Without stronger balance sheets, firms will perish in this harsh environment; board, group structure reforms will attract investors.
Going by the commentary from corporate chieftains, FY21 is probably going to be the worst year in decades. With its deteriorating debt profile, India Inc remains financially fragile and ill-equipped to take on a recession. Only well-capitalised businesses can hope to survive; over-leveraged players that are unable to generate cash flows will perish. Even getting back to the pre-Covid-19 growth levels isn’t enough because the existing supply of goods and services is way more than the demand.
That is clear from the decelerating growth in consumption demand in the last two years. Naturally, new project intentions are crawling; CMIE says they plummeted to about Rs 56,000 crore in the June quarter—a sixteen-year low. But, even in the June 2019 quarter—when there were no shutdowns—they were worth only `1.2 lakh crore, way below the long-term quarterly average.
But, it is not just the lack of demand that is holding back businesses from expanding, it is also the lack of financial wherewithal. Indeed, one should expect to see much more wealth destruction than wealth creation in the next couple of years. Brace for bankruptcies, thousands of them, mostly micro and small units. But also be prepared for some not-so-small companies to go belly-up. As one can see from the rising number of cases in the insolvency courts, the casualties were high even before the pandemic struck. Who would have thought a Jet Airways wouldn’t make it in the world’s fastest-growing aviation market!
The responsibility for the many corporate failures of the past 10-12 years lies, for the most part, with the managements or the promoters; they ran businesses that were over-leveraged and over-staffed, and indulged in over-priced and unviable acquisitions, and diversified into unsuitable areas. They failed to assess the competition, to anticipate the changes in consumer preferences and tastes and to keep pace with advancements in technology. They ventured into unfamiliar territory, aided and abetted by banks who over-lent, neglected to watch over the money and failed to recover it. If the loan losses of banks over the past decade are any indication, companies have ‘destroyed’ some Rs 20-25 lakh crore. If the business didn’t sink, its balance sheet remains bloated.
Indeed, most balance sheets are over-leveraged. Research from McKinsey published last year showed that companies hold 43 % of India’s long-term debt with an interest coverage ratio (earnings before interest and taxes over interest expense) of less than 1.5 times. This means much of the operating profits will be needed to pay the interest bill.
Operating profits last year for a sample of 1,691 companies (excluding banks and financials) were Rs 8.32 lakh crore—about the same levels as in FY17. Net profits in FY20, at Rs 2.64 lakh crore, were the lowest in at least the last five years; excluding TCS and Reliance Industries, the profits were only Rs 1.9 lakh crore.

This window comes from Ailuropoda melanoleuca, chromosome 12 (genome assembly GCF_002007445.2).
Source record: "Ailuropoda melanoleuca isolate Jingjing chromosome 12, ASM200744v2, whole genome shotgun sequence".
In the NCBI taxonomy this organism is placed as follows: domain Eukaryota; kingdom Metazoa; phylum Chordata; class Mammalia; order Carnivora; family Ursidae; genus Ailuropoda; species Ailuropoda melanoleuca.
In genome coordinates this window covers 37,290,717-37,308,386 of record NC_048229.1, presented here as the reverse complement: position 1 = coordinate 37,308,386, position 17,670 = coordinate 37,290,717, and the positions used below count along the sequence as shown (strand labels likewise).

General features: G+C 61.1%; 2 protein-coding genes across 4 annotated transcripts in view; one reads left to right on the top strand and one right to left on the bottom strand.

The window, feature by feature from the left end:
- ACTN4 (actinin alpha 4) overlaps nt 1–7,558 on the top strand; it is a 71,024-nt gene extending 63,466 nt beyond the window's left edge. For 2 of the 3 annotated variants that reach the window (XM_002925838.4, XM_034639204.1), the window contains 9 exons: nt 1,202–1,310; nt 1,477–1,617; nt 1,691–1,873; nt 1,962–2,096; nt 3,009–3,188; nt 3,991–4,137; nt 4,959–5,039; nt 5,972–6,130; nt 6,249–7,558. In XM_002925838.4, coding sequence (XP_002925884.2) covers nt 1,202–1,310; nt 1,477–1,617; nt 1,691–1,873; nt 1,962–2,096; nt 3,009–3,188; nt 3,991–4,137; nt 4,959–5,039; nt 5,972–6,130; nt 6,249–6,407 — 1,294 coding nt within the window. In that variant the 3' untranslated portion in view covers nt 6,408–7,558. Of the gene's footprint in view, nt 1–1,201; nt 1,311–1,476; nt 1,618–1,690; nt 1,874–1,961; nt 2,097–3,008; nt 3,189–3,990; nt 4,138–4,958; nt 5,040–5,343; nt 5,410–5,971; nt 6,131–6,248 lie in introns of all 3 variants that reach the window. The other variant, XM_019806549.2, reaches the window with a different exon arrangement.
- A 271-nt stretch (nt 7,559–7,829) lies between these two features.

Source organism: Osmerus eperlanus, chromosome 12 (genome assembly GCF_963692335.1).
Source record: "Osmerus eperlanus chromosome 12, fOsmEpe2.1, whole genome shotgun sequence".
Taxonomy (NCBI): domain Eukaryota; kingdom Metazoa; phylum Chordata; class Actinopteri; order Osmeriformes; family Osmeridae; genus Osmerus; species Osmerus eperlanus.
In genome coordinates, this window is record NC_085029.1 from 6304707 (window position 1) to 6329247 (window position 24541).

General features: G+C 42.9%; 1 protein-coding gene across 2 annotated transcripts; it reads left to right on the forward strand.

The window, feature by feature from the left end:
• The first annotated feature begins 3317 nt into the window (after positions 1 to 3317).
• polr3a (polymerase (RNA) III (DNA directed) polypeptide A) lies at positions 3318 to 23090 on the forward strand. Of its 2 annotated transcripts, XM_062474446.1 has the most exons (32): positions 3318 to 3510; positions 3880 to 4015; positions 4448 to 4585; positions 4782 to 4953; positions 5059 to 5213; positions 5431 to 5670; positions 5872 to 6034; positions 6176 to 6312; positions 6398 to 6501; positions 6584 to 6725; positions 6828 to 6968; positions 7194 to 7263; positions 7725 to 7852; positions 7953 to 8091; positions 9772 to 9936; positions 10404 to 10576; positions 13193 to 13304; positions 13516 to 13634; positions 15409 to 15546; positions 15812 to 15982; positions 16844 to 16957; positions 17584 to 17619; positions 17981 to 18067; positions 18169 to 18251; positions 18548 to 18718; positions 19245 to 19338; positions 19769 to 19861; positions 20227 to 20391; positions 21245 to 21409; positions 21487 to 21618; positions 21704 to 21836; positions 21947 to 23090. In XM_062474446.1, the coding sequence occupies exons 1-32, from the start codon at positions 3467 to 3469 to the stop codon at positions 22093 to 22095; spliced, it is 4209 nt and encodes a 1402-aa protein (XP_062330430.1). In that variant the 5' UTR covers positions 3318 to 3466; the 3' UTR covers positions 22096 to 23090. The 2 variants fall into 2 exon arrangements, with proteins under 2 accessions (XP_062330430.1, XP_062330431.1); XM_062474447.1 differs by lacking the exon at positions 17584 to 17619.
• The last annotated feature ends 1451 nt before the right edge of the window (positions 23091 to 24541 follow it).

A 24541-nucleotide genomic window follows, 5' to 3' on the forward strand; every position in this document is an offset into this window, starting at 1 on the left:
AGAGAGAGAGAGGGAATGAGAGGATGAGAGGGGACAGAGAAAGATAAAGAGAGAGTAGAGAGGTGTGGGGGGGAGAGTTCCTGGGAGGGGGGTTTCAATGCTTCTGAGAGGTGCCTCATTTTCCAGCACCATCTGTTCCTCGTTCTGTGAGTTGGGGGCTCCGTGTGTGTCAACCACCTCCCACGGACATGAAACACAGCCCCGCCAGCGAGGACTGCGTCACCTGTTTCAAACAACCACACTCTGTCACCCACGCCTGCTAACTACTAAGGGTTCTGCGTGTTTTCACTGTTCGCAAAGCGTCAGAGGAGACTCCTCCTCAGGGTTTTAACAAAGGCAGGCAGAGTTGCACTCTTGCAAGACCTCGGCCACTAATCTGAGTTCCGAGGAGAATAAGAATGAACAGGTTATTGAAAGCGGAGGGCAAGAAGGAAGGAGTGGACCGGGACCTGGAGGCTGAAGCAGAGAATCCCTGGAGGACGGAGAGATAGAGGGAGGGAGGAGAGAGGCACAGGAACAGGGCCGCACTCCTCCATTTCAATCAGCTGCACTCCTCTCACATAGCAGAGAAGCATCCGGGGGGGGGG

S&P recently wrote that, despite several negative rating actions in the past three months, there could be a further downside for Indian companies; it added that about 35% of credit ratings on Indian corporates have either a negative outlook or are on credit watch with negative implications. In fact, if debt-free IT companies are excluded, the ratio deteriorates to one-in-two ratings. Having funded their expansions and acquisitions largely through debt, most companies today are financially fragile. The number of single ‘B’ ratings, for example, S&P said, increased to about 33% of total ratings at the end of 2019 from 13% in 2016.
Since it is going to be hard to generate revenues and profits this year, India Inc’s already anaemic debt profile can only worsen. McKinsey observed that many CEOs had indicated the crisis has knocked back their companies’ revenue levels to those seen three to five years ago. That doesn’t sound unlikely; at around `72 lakh crore in FY20, revenues, for the sample of 1,691 companies, were smaller than in FY19. These numbers could well shrink in FY21, given the prices of commodities are benign, and also because it will be harder to push through volumes at a time when consumer demand is weakening.
But, rather than wait, promoters need to raise capital fast. For too long, they have been sourcing their capital contribution from bank funds instead of their resources; one expects banks will be far more cautious and diligent now. Promoters must be willing to dilute their ownership, and while many will not get the price they want, they must realise the dangers of dithering. To attract investors, strategic or financial, they must reform and take the Governance in ESG a lot more seriously, strengthening the boards and cutting out complex group structures that allow them to transfer funds from one company to another.
Else, attracting serious investors won’t be easy. Also, the sooner they offload peripheral and unrelated businesses, and plough the cash back into the core companies, the better. There is no glory in running a dozen unviable businesses, and no shame in selling out. The way to a strong P/E multiple and a multi-lakh crore market capitalisation is through a lean, mean and clean business.